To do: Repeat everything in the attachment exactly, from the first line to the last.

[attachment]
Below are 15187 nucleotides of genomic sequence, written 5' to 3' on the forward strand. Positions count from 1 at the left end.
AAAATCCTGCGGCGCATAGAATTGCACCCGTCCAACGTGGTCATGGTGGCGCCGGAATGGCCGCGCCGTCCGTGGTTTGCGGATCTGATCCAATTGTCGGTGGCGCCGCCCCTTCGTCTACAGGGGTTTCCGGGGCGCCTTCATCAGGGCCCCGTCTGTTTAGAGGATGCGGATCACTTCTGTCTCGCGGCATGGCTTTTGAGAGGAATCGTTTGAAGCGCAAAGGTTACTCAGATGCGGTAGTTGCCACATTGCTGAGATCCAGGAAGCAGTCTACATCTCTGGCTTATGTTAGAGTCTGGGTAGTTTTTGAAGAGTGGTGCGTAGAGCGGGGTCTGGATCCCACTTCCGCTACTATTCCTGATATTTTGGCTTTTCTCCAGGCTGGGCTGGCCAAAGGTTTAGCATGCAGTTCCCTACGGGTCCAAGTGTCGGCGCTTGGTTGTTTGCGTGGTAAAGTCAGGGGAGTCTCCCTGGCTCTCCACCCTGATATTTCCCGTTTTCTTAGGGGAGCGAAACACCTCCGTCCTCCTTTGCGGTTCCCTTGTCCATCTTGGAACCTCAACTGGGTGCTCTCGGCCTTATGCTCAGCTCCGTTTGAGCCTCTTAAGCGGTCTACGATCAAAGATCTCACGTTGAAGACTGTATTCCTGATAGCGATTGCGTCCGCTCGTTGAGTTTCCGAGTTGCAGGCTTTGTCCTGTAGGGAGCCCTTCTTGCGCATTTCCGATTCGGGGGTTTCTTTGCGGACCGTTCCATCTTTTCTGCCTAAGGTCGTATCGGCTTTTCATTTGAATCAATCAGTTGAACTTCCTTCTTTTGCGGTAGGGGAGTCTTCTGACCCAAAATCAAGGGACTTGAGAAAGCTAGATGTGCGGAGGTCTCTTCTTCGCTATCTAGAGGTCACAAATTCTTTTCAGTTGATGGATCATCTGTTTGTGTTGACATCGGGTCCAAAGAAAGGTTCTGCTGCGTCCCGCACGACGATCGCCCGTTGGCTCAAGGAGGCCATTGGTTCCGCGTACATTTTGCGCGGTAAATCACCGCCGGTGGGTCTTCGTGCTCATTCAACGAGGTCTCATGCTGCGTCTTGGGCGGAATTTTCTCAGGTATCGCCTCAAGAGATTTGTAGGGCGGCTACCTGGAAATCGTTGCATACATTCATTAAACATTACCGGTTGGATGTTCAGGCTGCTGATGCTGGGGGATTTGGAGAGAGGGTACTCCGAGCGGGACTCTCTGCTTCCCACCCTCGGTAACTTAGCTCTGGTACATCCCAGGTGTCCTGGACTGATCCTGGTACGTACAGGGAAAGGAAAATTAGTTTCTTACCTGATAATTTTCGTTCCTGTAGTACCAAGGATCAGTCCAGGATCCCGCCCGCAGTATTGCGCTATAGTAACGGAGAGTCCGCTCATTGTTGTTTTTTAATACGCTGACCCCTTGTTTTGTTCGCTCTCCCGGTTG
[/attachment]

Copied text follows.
Below are 15187 nucleotides of genomic sequence, written 5' to 3' on the forward strand. Positions count from 1 at the left end.
AAAATCCTGCGGCGCATAGAATTGCACCCGTCCAACGTGGTCATGGTGGCGCCGGAATGGCCGCGCCGTCCGTGGTTTGCGGATCTGATCCAATTGTCGGTGGCGCCGCCCCTTCGTCTACAGGGGTTTCCGGGGCGCCTTCATCAGGGCCCCGTCTGTTTAGAGGATGCGGATCACTTCTGTCTCGCGGCATGGCTTTTGAGAGGAATCGTTTGAAGCGCAAAGGTTACTCAGATGCGGTAGTTGCCACATTGCTGAGATCCAGGAAGCAGTCTACATCTCTGGCTTATGTTAGAGTCTGGGTAGTTTTTGAAGAGTGGTGCGTAGAGCGGGGTCTGGATCCCACTTCCGCTACTATTCCTGATATTTTGGCTTTTCTCCAGGCTGGGCTGGCCAAAGGTTTAGCATGCAGTTCCCTACGGGTCCAAGTGTCGGCGCTTGGTTGTTTGCGTGGTAAAGTCAGGGGAGTCTCCCTGGCTCTCCACCCTGATATTTCCCGTTTTCTTAGGGGAGCGAAACACCTCCGTCCTCCTTTGCGGTTCCCTTGTCCATCTTGGAACCTCAACTGGGTGCTCTCGGCCTTATGCTCAGCTCCGTTTGAGCCTCTTAAGCGGTCTACGATCAAAGATCTCACGTTGAAGACTGTATTCCTGATAGCGATTGCGTCCGCTCGTTGAGTTTCCGAGTTGCAGGCTTTGTCCTGTAGGGAGCCCTTCTTGCGCATTTCCGATTCGGGGGTTTCTTTGCGGACCGTTCCATCTTTTCTGCCTAAGGTCGTATCGGCTTTTCATTTGAATCAATCAGTTGAACTTCCTTCTTTTGCGGTAGGGGAGTCTTCTGACCCAAAATCAAGGGACTTGAGAAAGCTAGATGTGCGGAGGTCTCTTCTTCGCTATCTAGAGGTCACAAATTCTTTTCAGTTGATGGATCATCTGTTTGTGTTGACATCGGGTCCAAAGAAAGGTTCTGCTGCGTCCCGCACGACGATCGCCCGTTGGCTCAAGGAGGCCATTGGTTCCGCGTACATTTTGCGCGGTAAATCACCGCCGGTGGGTCTTCGTGCTCATTCAACGAGGTCTCATGCTGCGTCTTGGGCGGAATTTTCTCAGGTATCGCCTCAAGAGATTTGTAGGGCGGCTACCTGGAAATCGTTGCATACATTCATTAAACATTACCGGTTGGATGTTCAGGCTGCTGATGCTGGGGGATTTGGAGAGAGGGTACTCCGAGCGGGACTCTCTGCTTCCCACCCTCGGTAACTTAGCTCTGGTACATCCCAGGTGTCCTGGACTGATCCTGGTACGTACAGGGAAAGGAAAATTAGTTTCTTACCTGATAATTTTCGTTCCTGTAGTACCAAGGATCAGTCCAGGATCCCGCCCGCAGTATTGCGCTATAGTAACGGAGAGTCCGCTCATTGTTGTTTTTTAATACGCTGACCCCTTGTTTTGTTCGCTCTCCCGGTTG